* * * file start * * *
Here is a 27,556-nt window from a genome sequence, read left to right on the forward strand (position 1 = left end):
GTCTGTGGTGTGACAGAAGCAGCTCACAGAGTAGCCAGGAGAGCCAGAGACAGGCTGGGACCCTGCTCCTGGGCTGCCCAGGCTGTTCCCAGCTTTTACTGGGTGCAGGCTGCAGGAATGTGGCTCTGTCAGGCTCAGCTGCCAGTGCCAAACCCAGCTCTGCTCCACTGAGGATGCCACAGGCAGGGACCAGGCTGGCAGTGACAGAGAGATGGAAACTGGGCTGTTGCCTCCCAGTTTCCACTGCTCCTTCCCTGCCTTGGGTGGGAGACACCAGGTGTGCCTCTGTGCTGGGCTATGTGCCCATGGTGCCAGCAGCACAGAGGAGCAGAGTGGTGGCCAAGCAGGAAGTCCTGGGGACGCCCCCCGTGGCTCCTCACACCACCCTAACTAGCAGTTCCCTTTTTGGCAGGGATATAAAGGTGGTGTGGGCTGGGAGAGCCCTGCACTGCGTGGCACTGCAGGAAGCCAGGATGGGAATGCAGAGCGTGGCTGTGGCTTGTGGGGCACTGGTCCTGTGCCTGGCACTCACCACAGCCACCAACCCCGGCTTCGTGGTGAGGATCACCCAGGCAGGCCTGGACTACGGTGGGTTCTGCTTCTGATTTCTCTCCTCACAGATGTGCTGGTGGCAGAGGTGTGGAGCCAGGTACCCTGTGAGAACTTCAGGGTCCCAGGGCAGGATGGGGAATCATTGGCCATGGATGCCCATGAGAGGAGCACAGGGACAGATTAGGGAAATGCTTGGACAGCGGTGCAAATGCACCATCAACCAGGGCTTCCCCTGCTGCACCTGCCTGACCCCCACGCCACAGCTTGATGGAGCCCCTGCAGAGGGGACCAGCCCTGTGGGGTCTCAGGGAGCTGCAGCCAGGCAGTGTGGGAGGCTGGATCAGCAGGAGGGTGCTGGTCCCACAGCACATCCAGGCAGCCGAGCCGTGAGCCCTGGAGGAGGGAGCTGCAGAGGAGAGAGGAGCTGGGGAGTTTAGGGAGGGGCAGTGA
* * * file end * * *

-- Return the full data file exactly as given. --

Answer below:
Here is a 27,556-nt window from a genome sequence, read left to right on the forward strand (position 1 = left end):
GTCTGTGGTGTGACAGAAGCAGCTCACAGAGTAGCCAGGAGAGCCAGAGACAGGCTGGGACCCTGCTCCTGGGCTGCCCAGGCTGTTCCCAGCTTTTACTGGGTGCAGGCTGCAGGAATGTGGCTCTGTCAGGCTCAGCTGCCAGTGCCAAACCCAGCTCTGCTCCACTGAGGATGCCACAGGCAGGGACCAGGCTGGCAGTGACAGAGAGATGGAAACTGGGCTGTTGCCTCCCAGTTTCCACTGCTCCTTCCCTGCCTTGGGTGGGAGACACCAGGTGTGCCTCTGTGCTGGGCTATGTGCCCATGGTGCCAGCAGCACAGAGGAGCAGAGTGGTGGCCAAGCAGGAAGTCCTGGGGACGCCCCCCGTGGCTCCTCACACCACCCTAACTAGCAGTTCCCTTTTTGGCAGGGATATAAAGGTGGTGTGGGCTGGGAGAGCCCTGCACTGCGTGGCACTGCAGGAAGCCAGGATGGGAATGCAGAGCGTGGCTGTGGCTTGTGGGGCACTGGTCCTGTGCCTGGCACTCACCACAGCCACCAACCCCGGCTTCGTGGTGAGGATCACCCAGGCAGGCCTGGACTACGGTGGGTTCTGCTTCTGATTTCTCTCCTCACAGATGTGCTGGTGGCAGAGGTGTGGAGCCAGGTACCCTGTGAGAACTTCAGGGTCCCAGGGCAGGATGGGGAATCATTGGCCATGGATGCCCATGAGAGGAGCACAGGGACAGATTAGGGAAATGCTTGGACAGCGGTGCAAATGCACCATCAACCAGGGCTTCCCCTGCTGCACCTGCCTGACCCCCACGCCACAGCTTGATGGAGCCCCTGCAGAGGGGACCAGCCCTGTGGGGTCTCAGGGAGCTGCAGCCAGGCAGTGTGGGAGGCTGGATCAGCAGGAGGGTGCTGGTCCCACAGCACATCCAGGCAGCCGAGCCGTGAGCCCTGGAGGAGGGAGCTGCAGAGGAGAGAGGAGCTGGGGAGTTTAGGGAGGGGCAGTGA